Science In The Making
Scientific Development As Chronicled Historic Papers In The Philosophical Magazine, with commentaries and illustrations
This text celebrates, in four volumes, the bicentenary of the "Philosophical Magazine" and chronicles the history of scientific development as chonicled in its pages. Each volume previews a 50 year period and contains not only classical works but also papers of an amusing controversial nature. Commentaries preceding each part set the papers in the context of the time: Volume One 1798-1850 reproduces, in their orignal form, many celebrated papers of Davy, Faraday and Joule, as well as many papers on the nature of light and matter. Forewards by Nobel Laureate Professor Sir Nevill Mott and Professor John Meurig Thomas, in addition to a preface and introduction, trace the development of the "Philosophical Magazine" and provide an overview of scientific thought and achievements during the first half of the 19th century.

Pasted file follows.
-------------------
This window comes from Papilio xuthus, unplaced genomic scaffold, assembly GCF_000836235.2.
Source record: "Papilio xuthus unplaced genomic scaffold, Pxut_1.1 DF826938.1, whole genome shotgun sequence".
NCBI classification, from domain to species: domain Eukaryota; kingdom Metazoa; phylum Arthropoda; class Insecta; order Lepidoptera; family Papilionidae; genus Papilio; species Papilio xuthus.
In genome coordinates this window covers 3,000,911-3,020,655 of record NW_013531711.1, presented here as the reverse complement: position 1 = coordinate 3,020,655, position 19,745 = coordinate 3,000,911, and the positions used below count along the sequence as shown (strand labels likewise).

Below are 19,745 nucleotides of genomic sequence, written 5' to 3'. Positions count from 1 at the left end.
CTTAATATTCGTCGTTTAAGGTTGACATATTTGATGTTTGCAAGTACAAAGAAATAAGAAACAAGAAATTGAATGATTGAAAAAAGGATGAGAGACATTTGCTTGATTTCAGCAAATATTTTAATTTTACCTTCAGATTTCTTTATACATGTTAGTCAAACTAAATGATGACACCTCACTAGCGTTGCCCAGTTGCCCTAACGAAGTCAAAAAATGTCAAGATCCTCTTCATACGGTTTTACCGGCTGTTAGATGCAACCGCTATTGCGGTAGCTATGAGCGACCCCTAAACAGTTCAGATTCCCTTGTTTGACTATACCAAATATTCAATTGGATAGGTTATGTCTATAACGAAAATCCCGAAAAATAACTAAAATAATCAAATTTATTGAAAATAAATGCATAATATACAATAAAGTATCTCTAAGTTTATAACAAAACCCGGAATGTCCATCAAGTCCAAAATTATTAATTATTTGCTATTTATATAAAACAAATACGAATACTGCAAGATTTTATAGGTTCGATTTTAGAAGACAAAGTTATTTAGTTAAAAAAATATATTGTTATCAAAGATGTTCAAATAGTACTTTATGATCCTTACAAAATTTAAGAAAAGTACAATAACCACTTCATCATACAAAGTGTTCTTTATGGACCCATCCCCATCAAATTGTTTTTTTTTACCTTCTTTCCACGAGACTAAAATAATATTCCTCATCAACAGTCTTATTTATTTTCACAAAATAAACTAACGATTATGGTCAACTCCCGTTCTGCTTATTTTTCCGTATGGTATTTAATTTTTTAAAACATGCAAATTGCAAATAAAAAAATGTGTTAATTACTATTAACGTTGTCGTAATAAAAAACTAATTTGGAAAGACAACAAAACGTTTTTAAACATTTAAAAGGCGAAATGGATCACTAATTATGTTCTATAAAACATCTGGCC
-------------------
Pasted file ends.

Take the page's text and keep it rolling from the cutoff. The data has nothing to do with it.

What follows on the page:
Table of Contents
The first volume in the Science in the Making series covers the period of 1798-1850. It reproduces original papers and articles of the time as originally seen in the pages of the Philosophical Magazine. The period covers many developments in the advancement of physics, including, the nature of light and matter, drawing on the work by David Brewster, Michael Faraday, George Airy and John Herschel. Coverage also includes Joule's famous experiments on the equivalence of mechanical work and heat, Faraday on electric induction and diamagnetism, Davy's work on the safety lamp for coal miners, and a correspondence between Volta and Banks.
This beautifully produced volume reproduces papers in their original form, preceeding them by informative commentaries setting the papers in the context of their time. It includes plates of historic apparatus and portraits of the celebrated scientists.